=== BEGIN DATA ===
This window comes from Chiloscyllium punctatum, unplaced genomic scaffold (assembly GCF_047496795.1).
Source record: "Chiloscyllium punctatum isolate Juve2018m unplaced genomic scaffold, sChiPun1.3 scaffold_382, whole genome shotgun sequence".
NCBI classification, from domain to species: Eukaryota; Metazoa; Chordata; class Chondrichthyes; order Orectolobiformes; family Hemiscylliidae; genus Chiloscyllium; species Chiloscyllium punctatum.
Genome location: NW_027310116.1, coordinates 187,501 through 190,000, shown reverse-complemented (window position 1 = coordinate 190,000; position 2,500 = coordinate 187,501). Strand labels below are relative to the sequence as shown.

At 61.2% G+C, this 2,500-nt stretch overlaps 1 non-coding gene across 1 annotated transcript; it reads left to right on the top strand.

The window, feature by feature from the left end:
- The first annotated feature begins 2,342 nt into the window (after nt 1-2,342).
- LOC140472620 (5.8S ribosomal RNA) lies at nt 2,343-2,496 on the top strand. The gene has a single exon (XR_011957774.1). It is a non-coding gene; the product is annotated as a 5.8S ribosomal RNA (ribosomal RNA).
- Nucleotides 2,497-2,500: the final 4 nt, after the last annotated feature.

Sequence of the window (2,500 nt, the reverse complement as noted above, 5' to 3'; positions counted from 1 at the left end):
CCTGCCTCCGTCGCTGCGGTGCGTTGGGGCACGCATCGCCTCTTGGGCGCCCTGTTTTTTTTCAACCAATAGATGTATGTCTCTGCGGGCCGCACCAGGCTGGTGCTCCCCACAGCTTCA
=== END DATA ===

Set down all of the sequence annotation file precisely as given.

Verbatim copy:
This window comes from Chiloscyllium punctatum, unplaced genomic scaffold (assembly GCF_047496795.1).
Source record: "Chiloscyllium punctatum isolate Juve2018m unplaced genomic scaffold, sChiPun1.3 scaffold_382, whole genome shotgun sequence".
NCBI classification, from domain to species: Eukaryota; Metazoa; Chordata; class Chondrichthyes; order Orectolobiformes; family Hemiscylliidae; genus Chiloscyllium; species Chiloscyllium punctatum.
Genome location: NW_027310116.1, coordinates 187,501 through 190,000, shown reverse-complemented (window position 1 = coordinate 190,000; position 2,500 = coordinate 187,501). Strand labels below are relative to the sequence as shown.

At 61.2% G+C, this 2,500-nt stretch overlaps 1 non-coding gene across 1 annotated transcript; it reads left to right on the top strand.

The window, feature by feature from the left end:
- The first annotated feature begins 2,342 nt into the window (after nt 1-2,342).
- LOC140472620 (5.8S ribosomal RNA) lies at nt 2,343-2,496 on the top strand. The gene has a single exon (XR_011957774.1). It is a non-coding gene; the product is annotated as a 5.8S ribosomal RNA (ribosomal RNA).
- Nucleotides 2,497-2,500: the final 4 nt, after the last annotated feature.

Sequence of the window (2,500 nt, the reverse complement as noted above, 5' to 3'; positions counted from 1 at the left end):
CCTGCCTCCGTCGCTGCGGTGCGTTGGGGCACGCATCGCCTCTTGGGCGCCCTGTTTTTTTTCAACCAATAGATGTATGTCTCTGCGGGCCGCACCAGGCTGGTGCTCCCCACAGCTTCA